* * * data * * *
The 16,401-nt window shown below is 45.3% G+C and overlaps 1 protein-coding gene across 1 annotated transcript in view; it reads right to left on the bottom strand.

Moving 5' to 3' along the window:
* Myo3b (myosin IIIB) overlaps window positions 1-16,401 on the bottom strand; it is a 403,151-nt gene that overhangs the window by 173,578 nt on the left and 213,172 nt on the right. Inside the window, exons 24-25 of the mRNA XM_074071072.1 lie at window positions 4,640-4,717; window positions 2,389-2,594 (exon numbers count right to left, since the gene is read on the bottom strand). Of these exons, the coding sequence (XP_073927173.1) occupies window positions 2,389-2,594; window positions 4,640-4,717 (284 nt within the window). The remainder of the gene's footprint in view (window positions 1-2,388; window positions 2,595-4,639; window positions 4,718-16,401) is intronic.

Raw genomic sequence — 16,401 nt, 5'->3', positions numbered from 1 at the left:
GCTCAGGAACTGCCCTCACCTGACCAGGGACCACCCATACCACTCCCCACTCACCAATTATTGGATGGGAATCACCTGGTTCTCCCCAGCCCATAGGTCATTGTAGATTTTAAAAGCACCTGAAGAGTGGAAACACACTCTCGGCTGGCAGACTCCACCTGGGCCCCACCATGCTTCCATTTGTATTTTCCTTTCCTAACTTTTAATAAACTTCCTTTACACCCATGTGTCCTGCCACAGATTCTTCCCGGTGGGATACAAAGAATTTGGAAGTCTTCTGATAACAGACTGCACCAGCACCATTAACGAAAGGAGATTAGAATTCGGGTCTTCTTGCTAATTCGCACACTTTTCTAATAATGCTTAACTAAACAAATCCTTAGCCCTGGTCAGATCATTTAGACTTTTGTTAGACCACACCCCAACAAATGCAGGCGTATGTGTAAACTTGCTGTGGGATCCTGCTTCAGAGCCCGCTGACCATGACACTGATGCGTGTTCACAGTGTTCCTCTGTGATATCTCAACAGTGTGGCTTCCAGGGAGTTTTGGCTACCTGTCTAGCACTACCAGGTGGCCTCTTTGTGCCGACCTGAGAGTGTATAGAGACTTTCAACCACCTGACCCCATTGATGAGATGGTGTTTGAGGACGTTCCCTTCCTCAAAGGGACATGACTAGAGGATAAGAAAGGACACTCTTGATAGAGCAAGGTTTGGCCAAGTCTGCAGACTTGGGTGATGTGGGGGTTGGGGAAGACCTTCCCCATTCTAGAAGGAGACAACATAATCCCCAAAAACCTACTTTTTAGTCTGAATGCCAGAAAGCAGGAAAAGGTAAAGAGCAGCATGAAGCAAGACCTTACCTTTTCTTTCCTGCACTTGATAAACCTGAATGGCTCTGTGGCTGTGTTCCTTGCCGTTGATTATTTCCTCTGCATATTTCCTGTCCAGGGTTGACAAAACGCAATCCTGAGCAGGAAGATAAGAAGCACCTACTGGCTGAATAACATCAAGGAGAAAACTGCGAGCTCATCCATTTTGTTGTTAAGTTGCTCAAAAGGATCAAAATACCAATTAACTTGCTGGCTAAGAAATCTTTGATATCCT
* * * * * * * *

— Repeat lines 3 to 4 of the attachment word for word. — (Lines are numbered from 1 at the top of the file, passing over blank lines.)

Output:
* Myo3b (myosin IIIB) overlaps window positions 1-16,401 on the bottom strand; it is a 403,151-nt gene that overhangs the window by 173,578 nt on the left and 213,172 nt on the right. Inside the window, exons 24-25 of the mRNA XM_074071072.1 lie at window positions 4,640-4,717; window positions 2,389-2,594 (exon numbers count right to left, since the gene is read on the bottom strand). Of these exons, the coding sequence (XP_073927173.1) occupies window positions 2,389-2,594; window positions 4,640-4,717 (284 nt within the window). The remainder of the gene's footprint in view (window positions 1-2,388; window positions 2,595-4,639; window positions 4,718-16,401) is intronic.

Raw genomic sequence — 16,401 nt, 5'->3', positions numbered from 1 at the left: